What can you do if you need to hold a consultation with
a young patient who lives in Egypt? Professor Leo Schultze Kool,
interventional radiologist at Radboud University Nijmegen Medical
Center, boldly decided to use FaceTalk. "The patient and his mother
saved two airfares and a long trip to the Netherlands, but the
30-minute informative consultation still took place as
"The diagnosis of my patient had previously been made in Egypt.
The mother wanted to consult with me about whether additional
treatment would be required for her child and whether she would
have to come to the Netherlands for this treatment. They are Dutch,
but are living in Egypt as ex-pats. At that point, I thought about
FaceTalk; I had heard about it previously and wanted to try it
myself. I told the mother that we would be able to have a video
consultation, but if this was unsatisfactory then she would still
have to purchase the airline tickets. However, the video
consultation worked very well, so this was unnecessary."
"I gave the mother instructions about using FaceTalk and helped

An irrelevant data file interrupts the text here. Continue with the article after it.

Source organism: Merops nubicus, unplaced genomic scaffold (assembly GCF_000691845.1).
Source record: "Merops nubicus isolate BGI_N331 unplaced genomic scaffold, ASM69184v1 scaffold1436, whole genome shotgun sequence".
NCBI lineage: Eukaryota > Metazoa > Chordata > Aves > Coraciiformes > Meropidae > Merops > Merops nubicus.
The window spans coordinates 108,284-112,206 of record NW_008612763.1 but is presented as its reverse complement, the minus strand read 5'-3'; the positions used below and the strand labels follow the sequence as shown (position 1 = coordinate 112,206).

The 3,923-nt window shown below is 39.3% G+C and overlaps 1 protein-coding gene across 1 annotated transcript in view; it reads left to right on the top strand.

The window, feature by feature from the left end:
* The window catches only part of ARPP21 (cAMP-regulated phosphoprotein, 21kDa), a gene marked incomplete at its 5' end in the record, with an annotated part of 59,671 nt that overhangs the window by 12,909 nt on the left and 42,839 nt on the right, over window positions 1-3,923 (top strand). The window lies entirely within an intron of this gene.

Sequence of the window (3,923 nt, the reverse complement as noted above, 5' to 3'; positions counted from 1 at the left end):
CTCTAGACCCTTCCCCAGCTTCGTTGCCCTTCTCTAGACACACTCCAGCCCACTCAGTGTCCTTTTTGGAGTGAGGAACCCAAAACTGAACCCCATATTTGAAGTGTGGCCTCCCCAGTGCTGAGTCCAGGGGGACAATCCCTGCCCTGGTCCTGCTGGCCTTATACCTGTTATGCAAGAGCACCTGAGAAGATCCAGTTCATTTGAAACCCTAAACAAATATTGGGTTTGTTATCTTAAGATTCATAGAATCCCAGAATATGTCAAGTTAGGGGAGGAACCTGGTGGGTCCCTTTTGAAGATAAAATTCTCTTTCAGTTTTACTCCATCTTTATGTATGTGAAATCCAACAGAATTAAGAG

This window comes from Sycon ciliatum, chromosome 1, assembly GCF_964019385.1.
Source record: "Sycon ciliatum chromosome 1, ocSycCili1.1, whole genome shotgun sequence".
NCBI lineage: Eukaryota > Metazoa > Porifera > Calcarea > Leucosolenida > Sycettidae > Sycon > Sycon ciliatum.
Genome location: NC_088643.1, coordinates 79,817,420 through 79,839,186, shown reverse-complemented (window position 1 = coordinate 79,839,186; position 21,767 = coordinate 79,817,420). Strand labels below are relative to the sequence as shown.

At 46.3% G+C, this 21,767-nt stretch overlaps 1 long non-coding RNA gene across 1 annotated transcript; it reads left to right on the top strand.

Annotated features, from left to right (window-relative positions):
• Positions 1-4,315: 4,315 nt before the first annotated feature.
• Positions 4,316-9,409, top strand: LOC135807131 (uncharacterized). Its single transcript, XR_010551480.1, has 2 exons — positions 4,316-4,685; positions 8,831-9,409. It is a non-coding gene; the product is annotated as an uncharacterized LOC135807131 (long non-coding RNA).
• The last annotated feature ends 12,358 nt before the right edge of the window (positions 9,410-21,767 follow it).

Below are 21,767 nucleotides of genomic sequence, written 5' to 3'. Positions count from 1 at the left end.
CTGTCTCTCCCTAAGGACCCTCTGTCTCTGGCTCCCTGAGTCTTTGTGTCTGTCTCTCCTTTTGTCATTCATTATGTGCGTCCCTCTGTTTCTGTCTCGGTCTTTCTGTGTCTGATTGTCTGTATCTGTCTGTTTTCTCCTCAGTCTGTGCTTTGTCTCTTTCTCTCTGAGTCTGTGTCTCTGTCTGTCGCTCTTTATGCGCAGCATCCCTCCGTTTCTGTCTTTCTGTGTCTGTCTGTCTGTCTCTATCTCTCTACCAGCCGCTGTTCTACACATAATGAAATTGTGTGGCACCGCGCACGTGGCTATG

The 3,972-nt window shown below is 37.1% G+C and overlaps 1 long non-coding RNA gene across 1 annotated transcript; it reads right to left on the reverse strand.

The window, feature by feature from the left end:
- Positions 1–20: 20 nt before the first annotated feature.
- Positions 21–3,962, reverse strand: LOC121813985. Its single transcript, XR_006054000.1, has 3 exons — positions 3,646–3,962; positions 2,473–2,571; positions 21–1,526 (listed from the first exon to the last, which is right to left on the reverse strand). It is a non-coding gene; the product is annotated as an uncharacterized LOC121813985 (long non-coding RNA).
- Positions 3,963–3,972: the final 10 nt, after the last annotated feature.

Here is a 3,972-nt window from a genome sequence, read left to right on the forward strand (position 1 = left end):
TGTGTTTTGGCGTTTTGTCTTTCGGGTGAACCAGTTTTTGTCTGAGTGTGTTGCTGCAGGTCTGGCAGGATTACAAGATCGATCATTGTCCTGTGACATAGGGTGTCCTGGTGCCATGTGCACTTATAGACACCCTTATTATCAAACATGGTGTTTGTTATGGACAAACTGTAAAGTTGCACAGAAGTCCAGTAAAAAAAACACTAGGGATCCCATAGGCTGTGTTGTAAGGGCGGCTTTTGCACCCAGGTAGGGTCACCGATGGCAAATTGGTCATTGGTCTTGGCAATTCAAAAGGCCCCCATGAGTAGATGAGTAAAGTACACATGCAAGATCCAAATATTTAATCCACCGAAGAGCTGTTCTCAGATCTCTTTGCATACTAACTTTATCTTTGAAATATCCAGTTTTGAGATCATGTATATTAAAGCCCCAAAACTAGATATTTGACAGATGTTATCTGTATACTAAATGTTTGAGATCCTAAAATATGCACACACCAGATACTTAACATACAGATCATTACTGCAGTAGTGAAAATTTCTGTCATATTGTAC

her with accepting the video consultation. We both held the
consultation on a PC. Once you understand how it works, it is an
easy system to use."
Prior to the FaceTalk consultation, the intervention radiologist
had received MRIs and reports (translated into English) from the
Egyptian hospital. "As a result, I was able to provide a good
explanation and ultimately make a recommendation. As a matter of
interest, it is now been determined that no additional treatment of
the disorder will be initiated. In the future, we can continue
contact via FaceTalk, for example if the symptoms become
he department of the interventional radiologist Leo Schultze
Kool is currently setting up a FaceTalk pilot. They are determining
how they can combine several remote consultations during a
consultation session and what type of consultations are most
suitable for this approach.